Tampopo




























Tampopo (1985), directed by Juzo Itami, is entertaining, funny and occasionally bizarre. Truck drivers Gorō (a cool Tsutomu Yamazaki) and Gun (a young Ken Watanabe) happen upon a run-down ramen shop where they stop for noodles and meet Tampopo (Nobuko Miyamoto), who hasn't mastered the art of making ramen yet. She's nowhere close, actually, and so tough-guy Gorō in a cowboy hat will chivalrously show her the ropes, and will meanwhile fall in love with her, in a reticent sort of way, both well aware he's the wandering type and probably won't be sticking around in the end. All the plot digressions make things more interesting. In the first scene the fourth wall is broken by a gangster and his girl watching a movie (us) as we watch a movie (them). He tells us he can't stand it when people make noise in a theater and warns us not to shed any tears for him should we see him meet his own death (so we know he will). These two pop up now and again, in some outlandish sex-slash-food scenes, as do other eccentrics and deviants. Sometimes called the "noodle western," Tampopo has everything from street fights to heart-melting melodrama to recipe theft. It's offbeat and exemplifies a number of flavors or facets of Japanese humor.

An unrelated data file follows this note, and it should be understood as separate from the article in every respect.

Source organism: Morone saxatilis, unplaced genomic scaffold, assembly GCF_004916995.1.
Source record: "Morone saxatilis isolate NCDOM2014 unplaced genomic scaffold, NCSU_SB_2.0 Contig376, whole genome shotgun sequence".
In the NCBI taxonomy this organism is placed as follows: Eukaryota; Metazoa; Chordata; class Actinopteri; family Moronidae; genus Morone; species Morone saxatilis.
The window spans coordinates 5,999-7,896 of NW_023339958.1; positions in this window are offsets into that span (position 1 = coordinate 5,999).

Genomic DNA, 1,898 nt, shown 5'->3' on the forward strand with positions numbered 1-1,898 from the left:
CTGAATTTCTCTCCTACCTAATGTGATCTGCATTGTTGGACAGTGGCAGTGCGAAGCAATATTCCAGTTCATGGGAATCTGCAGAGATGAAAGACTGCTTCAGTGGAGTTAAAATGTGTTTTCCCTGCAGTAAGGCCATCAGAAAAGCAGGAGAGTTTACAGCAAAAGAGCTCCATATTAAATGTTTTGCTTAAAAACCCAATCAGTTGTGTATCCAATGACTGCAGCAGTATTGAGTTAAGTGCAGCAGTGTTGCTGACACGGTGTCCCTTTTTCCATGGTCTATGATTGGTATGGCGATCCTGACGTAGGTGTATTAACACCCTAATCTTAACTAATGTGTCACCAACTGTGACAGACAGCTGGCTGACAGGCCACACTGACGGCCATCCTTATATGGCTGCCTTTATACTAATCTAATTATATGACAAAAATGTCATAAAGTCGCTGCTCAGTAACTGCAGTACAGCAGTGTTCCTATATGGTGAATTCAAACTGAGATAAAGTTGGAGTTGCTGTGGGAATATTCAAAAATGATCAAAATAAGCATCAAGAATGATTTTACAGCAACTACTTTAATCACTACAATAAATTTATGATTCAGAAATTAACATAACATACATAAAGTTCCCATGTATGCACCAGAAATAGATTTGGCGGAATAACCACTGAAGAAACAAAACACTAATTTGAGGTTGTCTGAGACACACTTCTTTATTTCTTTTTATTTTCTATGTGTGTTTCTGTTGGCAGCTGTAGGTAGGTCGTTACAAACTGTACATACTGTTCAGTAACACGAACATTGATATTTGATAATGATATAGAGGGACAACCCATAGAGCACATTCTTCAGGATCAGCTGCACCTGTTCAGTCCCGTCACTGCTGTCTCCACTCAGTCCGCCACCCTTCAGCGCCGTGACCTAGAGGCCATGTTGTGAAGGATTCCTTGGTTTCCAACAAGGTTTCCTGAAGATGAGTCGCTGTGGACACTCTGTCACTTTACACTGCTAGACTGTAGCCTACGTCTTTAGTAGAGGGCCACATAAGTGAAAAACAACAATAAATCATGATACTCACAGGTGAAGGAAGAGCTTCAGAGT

Two hilarious scenes that had me nearly in tears: the spaghetti-eating lesson for a group of ladies who can't stop themselves from slurping up their noodles, and later the part when half a dozen clueless honchos all order the exact same items off a French menu before the young guy accompanying them, an assistant or lackey of some type, orders a much finer, more dignified selection of dishes with confidence and a knowledge of French cuisine but oblivious to how searingly he's embarrassed his senpai. An entertaining movie and good fun.
























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